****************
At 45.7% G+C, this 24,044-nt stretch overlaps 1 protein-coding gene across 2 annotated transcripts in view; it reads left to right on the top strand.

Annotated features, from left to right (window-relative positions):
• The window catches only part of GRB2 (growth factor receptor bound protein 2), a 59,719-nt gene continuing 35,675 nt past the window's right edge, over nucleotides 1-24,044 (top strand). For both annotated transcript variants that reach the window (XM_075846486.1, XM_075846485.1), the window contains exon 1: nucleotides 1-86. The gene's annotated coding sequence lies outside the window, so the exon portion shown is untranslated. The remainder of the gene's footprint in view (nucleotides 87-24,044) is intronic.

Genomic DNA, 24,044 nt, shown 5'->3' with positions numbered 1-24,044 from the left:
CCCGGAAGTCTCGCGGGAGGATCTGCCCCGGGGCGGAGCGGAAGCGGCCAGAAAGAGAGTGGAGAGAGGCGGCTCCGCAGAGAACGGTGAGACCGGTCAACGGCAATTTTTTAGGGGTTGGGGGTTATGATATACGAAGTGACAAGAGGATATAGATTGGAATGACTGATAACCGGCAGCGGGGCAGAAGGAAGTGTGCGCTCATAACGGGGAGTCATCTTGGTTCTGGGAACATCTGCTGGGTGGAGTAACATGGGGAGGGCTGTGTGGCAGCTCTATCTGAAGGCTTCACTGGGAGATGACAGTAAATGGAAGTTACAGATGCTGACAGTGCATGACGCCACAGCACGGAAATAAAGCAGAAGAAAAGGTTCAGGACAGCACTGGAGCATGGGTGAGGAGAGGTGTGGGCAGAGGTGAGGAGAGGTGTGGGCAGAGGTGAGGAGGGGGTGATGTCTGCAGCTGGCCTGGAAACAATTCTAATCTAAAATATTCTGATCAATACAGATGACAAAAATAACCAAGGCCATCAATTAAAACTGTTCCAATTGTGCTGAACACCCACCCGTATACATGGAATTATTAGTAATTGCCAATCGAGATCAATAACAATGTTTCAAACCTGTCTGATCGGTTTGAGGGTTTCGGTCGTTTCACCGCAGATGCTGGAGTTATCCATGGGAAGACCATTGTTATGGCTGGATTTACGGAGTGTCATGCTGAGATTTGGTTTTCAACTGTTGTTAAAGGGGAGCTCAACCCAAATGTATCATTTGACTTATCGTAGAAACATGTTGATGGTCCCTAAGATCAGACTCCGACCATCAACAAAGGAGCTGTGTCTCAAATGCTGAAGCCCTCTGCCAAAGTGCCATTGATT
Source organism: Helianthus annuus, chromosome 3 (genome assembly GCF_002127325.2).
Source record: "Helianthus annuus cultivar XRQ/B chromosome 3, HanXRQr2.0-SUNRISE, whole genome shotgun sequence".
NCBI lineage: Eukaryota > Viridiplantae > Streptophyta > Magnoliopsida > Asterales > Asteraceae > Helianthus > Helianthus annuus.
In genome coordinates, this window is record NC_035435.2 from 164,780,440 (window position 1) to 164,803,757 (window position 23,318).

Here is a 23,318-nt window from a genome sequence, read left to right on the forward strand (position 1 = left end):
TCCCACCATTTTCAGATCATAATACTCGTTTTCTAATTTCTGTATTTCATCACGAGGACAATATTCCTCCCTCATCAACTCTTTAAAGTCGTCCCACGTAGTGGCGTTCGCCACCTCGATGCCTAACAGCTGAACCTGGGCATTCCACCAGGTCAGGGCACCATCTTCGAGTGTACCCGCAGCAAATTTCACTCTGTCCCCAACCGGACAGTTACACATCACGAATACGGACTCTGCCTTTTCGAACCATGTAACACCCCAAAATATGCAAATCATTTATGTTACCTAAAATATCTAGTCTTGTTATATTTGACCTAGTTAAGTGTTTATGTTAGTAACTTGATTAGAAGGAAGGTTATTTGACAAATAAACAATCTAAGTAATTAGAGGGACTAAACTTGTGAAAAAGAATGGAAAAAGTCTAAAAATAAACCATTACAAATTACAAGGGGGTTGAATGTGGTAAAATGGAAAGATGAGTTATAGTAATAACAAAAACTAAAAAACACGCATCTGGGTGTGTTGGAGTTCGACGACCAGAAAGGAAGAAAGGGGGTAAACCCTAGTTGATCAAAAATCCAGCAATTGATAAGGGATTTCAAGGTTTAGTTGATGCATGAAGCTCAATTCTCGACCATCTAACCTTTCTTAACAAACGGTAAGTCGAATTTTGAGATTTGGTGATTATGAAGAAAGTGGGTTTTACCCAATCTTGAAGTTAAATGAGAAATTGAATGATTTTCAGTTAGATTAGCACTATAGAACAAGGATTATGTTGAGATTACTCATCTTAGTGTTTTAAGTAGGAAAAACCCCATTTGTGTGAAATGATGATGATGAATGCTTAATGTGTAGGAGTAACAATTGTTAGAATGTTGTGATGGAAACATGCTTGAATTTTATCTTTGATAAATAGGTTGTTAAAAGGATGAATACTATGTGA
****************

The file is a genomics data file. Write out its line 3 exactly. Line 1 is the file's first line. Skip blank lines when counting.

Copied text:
• The window catches only part of GRB2 (growth factor receptor bound protein 2), a 59,719-nt gene continuing 35,675 nt past the window's right edge, over nucleotides 1-24,044 (top strand). For both annotated transcript variants that reach the window (XM_075846486.1, XM_075846485.1), the window contains exon 1: nucleotides 1-86. The gene's annotated coding sequence lies outside the window, so the exon portion shown is untranslated. The remainder of the gene's footprint in view (nucleotides 87-24,044) is intronic.